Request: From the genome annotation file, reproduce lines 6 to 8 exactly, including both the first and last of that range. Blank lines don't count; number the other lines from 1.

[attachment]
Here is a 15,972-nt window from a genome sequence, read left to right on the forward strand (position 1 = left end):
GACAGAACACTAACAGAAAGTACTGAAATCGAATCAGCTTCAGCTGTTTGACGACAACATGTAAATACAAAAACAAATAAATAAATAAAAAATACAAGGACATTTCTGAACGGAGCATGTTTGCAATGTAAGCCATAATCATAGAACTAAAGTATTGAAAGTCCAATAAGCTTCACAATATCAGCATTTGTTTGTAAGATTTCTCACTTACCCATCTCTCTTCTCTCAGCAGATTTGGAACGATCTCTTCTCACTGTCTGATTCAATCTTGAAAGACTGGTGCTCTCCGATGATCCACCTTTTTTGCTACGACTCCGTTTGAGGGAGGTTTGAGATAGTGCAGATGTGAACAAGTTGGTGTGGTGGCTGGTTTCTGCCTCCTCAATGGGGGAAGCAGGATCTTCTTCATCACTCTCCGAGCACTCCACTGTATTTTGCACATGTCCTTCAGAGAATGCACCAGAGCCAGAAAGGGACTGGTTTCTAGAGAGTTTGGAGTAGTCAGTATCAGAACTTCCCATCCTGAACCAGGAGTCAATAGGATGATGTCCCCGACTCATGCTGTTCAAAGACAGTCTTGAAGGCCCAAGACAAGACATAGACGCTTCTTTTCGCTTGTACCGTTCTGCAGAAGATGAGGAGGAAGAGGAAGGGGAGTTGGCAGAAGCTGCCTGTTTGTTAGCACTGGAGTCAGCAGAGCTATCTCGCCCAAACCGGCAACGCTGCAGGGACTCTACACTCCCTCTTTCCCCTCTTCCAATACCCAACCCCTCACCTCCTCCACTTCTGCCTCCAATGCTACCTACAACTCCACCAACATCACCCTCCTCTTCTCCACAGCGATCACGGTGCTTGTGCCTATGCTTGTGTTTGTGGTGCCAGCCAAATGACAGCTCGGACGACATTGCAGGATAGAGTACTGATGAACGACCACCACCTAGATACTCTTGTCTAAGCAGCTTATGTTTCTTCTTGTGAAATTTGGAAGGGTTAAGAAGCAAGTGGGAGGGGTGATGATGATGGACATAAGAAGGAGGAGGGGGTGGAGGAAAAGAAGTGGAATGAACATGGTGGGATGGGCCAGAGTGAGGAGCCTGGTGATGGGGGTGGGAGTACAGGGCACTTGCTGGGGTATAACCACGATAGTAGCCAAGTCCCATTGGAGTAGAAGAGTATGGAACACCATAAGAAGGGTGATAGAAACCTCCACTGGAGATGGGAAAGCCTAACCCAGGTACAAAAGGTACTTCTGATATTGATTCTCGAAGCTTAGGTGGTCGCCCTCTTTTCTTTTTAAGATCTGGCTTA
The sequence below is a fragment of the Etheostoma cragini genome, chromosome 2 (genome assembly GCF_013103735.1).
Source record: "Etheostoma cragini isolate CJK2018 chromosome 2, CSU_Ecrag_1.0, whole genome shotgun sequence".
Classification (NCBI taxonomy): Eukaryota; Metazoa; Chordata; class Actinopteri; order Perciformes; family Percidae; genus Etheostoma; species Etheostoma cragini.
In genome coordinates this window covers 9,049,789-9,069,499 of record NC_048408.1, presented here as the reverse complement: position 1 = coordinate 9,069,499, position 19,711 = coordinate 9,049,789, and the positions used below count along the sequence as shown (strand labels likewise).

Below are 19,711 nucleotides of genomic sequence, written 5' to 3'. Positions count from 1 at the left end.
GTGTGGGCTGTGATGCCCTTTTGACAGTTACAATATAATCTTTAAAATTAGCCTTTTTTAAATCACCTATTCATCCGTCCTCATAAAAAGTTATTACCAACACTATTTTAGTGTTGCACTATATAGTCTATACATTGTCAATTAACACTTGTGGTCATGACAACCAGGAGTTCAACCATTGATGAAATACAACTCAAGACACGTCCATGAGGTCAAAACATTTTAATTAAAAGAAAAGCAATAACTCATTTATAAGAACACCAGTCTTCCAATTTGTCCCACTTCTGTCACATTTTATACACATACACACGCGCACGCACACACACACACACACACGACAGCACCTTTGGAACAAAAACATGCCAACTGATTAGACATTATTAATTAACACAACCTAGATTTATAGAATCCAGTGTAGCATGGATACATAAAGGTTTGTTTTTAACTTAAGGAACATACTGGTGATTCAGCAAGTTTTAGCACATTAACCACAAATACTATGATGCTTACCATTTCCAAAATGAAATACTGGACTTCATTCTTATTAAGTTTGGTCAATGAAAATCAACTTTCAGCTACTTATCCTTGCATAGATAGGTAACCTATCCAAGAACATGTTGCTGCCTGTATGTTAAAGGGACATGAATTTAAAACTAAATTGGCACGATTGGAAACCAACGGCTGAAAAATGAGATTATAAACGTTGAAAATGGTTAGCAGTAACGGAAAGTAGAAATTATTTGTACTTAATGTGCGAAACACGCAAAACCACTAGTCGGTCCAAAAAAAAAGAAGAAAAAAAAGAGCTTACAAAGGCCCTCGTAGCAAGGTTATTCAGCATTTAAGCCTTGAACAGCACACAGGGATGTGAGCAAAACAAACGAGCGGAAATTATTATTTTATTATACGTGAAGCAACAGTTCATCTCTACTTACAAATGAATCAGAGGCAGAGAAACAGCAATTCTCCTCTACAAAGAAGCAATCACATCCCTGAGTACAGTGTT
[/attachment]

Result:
In genome coordinates this window covers 9,049,789-9,069,499 of record NC_048408.1, presented here as the reverse complement: position 1 = coordinate 9,069,499, position 19,711 = coordinate 9,049,789, and the positions used below count along the sequence as shown (strand labels likewise).

Below are 19,711 nucleotides of genomic sequence, written 5' to 3'. Positions count from 1 at the left end.
GTGTGGGCTGTGATGCCCTTTTGACAGTTACAATATAATCTTTAAAATTAGCCTTTTTTAAATCACCTATTCATCCGTCCTCATAAAAAGTTATTACCAACACTATTTTAGTGTTGCACTATATAGTCTATACATTGTCAATTAACACTTGTGGTCATGACAACCAGGAGTTCAACCATTGATGAAATACAACTCAAGACACGTCCATGAGGTCAAAACATTTTAATTAAAAGAAAAGCAATAACTCATTTATAAGAACACCAGTCTTCCAATTTGTCCCACTTCTGTCACATTTTATACACATACACACGCGCACGCACACACACACACACACACGACAGCACCTTTGGAACAAAAACATGCCAACTGATTAGACATTATTAATTAACACAACCTAGATTTATAGAATCCAGTGTAGCATGGATACATAAAGGTTTGTTTTTAACTTAAGGAACATACTGGTGATTCAGCAAGTTTTAGCACATTAACCACAAATACTATGATGCTTACCATTTCCAAAATGAAATACTGGACTTCATTCTTATTAAGTTTGGTCAATGAAAATCAACTTTCAGCTACTTATCCTTGCATAGATAGGTAACCTATCCAAGAACATGTTGCTGCCTGTATGTTAAAGGGACATGAATTTAAAACTAAATTGGCACGATTGGAAACCAACGGCTGAAAAATGAGATTATAAACGTTGAAAATGGTTAGCAGTAACGGAAAGTAGAAATTATTTGTACTTAATGTGCGAAACACGCAAAACCACTAGTCGGTCCAAAAAAAAAGAAGAAAAAAAAGAGCTTACAAAGGCCCTCGTAGCAAGGTTATTCAGCATTTAAGCCTTGAACAGCACACAGGGATGTGAGCAAAACAAACGAGCGGAAATTATTATTTTATTATACGTGAAGCAACAGTTCATCTCTACTTACAAATGAATCAGAGGCAGAGAAACAGCAATTCTCCTCTACAAAGAAGCAATCACATCCCTGAGTACAGTGTT